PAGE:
Japan vows to strengthen border departure checks

CANNES FRANCE- MAY 11 CEO of Renault Carlos Ghosn with his wife Caroline Ghosn attend the screening of

Carlos Ghosn and his wife Caroline Ghosn at the Cannes Film Festival in May 2018

Former Nissan chairman Carlos Ghosn claims to have "actual evidence" showing that his arrest in Japan was part of an organized attempt to "take him out" for trying to merge the company with French vehicle manufacturer Renault, Fox Business reports.

It said two bookings were made in December by two different clients: one involving a flight from Dubai to Osaka, Japan and from Osaka to Istanbul; and the other a flight from Istanbul to Beirut.

Airport security rules meant large items loaded onto private planes were exempt from screening - a loophole that appears to have allowed Ghosn to escape unnoticed.

Separately, a Japanese government spokesman on Tuesday said Tokyo has sought cooperation from Lebanon regarding Ghosn.

She was banned from meeting with her husband after his release on bail because of fears she might help tamper with evidence.

It is unclear how Ghosn, who holds French, Brazilian and Lebanese citizenship, was able to orchestrate his departure from Japan. They said they were still looking into what could be done.

Japan's foreign ministry said that its ambassador to Beirut planned to meet with Lebanese President Michel Aoun later in the day.

"It's necessary to carefully consider the legal systems of both countries", he told a news conference, referring to any requests for the extradition of a fugitive. Justice minister Masako Mori said Ghosn's "apparently illegal" departure was very regrettable and added there was no record of him leaving the country.

Mori said Japanese officials could still push for Ghosn to be extradited even though the country doesn't have an extradition treaty with Lebanon.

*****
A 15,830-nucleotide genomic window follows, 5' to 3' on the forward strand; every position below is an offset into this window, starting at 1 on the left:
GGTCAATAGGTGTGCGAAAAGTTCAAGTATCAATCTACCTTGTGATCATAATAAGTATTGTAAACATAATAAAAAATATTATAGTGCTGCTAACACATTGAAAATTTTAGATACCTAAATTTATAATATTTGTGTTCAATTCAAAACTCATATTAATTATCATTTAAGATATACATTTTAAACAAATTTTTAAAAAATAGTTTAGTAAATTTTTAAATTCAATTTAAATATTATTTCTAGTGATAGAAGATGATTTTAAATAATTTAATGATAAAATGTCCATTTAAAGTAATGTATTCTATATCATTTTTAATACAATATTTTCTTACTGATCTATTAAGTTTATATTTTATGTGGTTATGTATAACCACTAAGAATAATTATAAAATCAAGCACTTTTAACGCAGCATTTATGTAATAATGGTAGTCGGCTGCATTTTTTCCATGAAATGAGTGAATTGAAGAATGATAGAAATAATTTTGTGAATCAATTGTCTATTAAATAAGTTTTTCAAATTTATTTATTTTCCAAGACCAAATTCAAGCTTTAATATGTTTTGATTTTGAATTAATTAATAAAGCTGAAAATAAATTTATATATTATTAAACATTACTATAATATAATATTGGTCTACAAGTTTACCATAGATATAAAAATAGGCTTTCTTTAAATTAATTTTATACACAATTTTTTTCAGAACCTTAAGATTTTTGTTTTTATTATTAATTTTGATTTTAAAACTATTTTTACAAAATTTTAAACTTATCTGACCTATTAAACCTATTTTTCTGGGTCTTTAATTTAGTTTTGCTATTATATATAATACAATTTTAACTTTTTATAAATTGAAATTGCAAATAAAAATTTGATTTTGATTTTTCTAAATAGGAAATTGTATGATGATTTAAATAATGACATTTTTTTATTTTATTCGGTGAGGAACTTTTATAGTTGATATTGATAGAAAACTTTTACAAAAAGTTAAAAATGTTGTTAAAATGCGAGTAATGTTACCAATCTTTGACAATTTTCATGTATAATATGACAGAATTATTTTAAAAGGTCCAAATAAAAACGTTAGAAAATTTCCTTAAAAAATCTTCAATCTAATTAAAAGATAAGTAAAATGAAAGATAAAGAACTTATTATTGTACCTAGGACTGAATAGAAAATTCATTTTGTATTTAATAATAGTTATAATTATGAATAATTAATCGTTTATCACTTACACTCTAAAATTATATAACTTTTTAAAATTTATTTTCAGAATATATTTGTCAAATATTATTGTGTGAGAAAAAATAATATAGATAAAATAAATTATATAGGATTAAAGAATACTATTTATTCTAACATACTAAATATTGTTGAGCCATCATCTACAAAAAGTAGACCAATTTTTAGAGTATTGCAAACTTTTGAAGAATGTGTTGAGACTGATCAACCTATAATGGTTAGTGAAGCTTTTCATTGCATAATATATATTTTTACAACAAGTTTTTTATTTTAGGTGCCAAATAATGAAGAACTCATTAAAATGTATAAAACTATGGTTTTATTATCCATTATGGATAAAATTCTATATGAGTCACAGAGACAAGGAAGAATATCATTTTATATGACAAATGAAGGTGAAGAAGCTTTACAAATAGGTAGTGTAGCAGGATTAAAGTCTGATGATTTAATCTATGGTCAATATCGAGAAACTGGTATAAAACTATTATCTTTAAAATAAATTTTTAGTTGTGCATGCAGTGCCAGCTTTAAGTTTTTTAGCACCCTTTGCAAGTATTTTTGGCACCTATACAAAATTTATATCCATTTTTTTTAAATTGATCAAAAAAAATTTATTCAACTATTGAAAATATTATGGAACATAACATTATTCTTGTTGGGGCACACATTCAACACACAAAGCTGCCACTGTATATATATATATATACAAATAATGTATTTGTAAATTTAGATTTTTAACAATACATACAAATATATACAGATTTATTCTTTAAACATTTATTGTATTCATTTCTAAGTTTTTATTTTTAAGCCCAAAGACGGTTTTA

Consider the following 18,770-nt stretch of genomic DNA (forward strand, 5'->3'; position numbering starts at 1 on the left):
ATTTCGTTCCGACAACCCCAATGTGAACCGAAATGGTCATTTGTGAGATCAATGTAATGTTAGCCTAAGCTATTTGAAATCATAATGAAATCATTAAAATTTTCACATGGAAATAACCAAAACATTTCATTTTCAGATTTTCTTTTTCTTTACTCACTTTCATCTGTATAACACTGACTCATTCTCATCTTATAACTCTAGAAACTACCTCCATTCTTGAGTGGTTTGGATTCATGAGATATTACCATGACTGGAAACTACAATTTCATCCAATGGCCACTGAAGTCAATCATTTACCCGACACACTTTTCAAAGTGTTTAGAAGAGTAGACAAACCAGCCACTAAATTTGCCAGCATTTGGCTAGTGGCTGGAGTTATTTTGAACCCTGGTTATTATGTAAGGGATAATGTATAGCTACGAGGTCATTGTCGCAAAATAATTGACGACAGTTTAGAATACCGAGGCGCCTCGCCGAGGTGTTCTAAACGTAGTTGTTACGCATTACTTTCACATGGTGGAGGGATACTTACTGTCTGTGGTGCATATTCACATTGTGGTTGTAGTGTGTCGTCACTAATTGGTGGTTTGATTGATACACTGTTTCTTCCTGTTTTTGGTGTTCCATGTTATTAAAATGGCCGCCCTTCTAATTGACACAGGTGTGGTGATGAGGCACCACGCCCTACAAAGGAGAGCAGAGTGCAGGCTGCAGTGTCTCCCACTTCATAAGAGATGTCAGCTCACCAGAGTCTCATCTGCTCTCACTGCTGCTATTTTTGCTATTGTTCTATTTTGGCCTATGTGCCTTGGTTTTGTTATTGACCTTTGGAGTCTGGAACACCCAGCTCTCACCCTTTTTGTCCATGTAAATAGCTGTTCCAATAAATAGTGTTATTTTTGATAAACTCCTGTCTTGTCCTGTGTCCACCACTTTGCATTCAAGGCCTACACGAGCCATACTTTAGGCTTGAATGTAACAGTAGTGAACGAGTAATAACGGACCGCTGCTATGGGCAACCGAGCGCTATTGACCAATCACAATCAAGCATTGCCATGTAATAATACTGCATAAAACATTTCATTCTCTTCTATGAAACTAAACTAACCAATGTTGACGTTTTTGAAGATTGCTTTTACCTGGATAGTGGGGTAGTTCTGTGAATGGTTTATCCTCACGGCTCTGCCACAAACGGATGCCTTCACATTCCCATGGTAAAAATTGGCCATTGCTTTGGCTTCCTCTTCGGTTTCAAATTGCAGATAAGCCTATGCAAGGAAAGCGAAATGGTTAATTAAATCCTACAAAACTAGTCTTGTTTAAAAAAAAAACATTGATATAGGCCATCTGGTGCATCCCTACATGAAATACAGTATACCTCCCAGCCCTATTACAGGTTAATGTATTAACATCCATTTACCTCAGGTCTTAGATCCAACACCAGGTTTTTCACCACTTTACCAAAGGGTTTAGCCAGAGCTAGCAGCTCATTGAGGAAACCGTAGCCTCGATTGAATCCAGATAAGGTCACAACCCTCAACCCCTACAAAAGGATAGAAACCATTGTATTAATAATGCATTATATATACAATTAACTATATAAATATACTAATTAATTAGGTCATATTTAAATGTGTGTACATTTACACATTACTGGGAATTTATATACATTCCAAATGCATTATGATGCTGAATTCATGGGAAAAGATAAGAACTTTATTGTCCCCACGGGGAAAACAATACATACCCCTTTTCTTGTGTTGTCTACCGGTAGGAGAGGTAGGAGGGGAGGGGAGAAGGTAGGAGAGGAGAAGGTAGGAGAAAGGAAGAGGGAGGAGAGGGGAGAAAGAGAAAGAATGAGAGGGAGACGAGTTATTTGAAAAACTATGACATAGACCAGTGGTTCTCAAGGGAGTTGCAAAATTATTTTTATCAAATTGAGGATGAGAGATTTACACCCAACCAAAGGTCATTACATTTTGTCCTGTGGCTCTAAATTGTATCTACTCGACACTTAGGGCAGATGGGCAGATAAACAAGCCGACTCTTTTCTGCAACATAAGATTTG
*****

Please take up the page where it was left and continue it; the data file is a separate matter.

Ghosn, a globe-trotting auto titan who was once a giant of the industry, accuses executives at Japanese automaker Nissan of manufacturing the allegations against him in a "plot" to prevent closer integration with alliance partner Renault. He managed to skip bail and leave the country despite heavy surveillance while he was staying at a home in Tokyo.

The company called for those who facilitated Ghosn's flight to be fully prosecuted.

Ghosn had been accused of not reporting his future compensation and abuse of trust by diverting Nissan's money for personal gain.

Ghosn said in a statement on Tuesday that he had fled to Beirut, capital of Lebanon, to escape "injustice and political persecution". Critics of the Japanese judicial system say his case exemplifies its tendency to move too slowly and keep suspects in detention for too long. "Investigations in France concerning possible misconduct are still ongoing".

An official speaking to AFP on condition of anonymity said a summons was expected to be handed to Ghosn next week, as a result of Interpol issuing a "red notice" against him.

"The consequences of Ghosn's misconduct have been significant".

But his lawyers warned the security company to stop watching him as it would be a violation of his human rights, and Ghosn was planning to file a complaint against the company, the sources said.

Ghosn was arrested in November 2018 on charges of financial crimes and had been out on bail as he awaited trial that was scheduled to start this year.

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